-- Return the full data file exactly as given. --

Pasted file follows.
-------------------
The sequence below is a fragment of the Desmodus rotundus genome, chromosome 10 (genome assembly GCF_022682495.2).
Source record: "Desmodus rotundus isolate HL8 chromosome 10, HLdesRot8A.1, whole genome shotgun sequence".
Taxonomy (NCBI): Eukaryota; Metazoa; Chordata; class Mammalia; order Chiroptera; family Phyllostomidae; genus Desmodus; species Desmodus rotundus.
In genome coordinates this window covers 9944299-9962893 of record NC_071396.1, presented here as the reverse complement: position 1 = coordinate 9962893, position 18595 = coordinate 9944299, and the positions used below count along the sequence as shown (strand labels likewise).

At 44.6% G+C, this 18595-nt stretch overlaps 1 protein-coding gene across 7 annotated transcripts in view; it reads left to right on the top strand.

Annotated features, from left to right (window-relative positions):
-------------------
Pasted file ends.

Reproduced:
The sequence below is a fragment of the Desmodus rotundus genome, chromosome 10 (genome assembly GCF_022682495.2).
Source record: "Desmodus rotundus isolate HL8 chromosome 10, HLdesRot8A.1, whole genome shotgun sequence".
Taxonomy (NCBI): Eukaryota; Metazoa; Chordata; class Mammalia; order Chiroptera; family Phyllostomidae; genus Desmodus; species Desmodus rotundus.
In genome coordinates this window covers 9944299-9962893 of record NC_071396.1, presented here as the reverse complement: position 1 = coordinate 9962893, position 18595 = coordinate 9944299, and the positions used below count along the sequence as shown (strand labels likewise).

At 44.6% G+C, this 18595-nt stretch overlaps 1 protein-coding gene across 7 annotated transcripts in view; it reads left to right on the top strand.

Annotated features, from left to right (window-relative positions):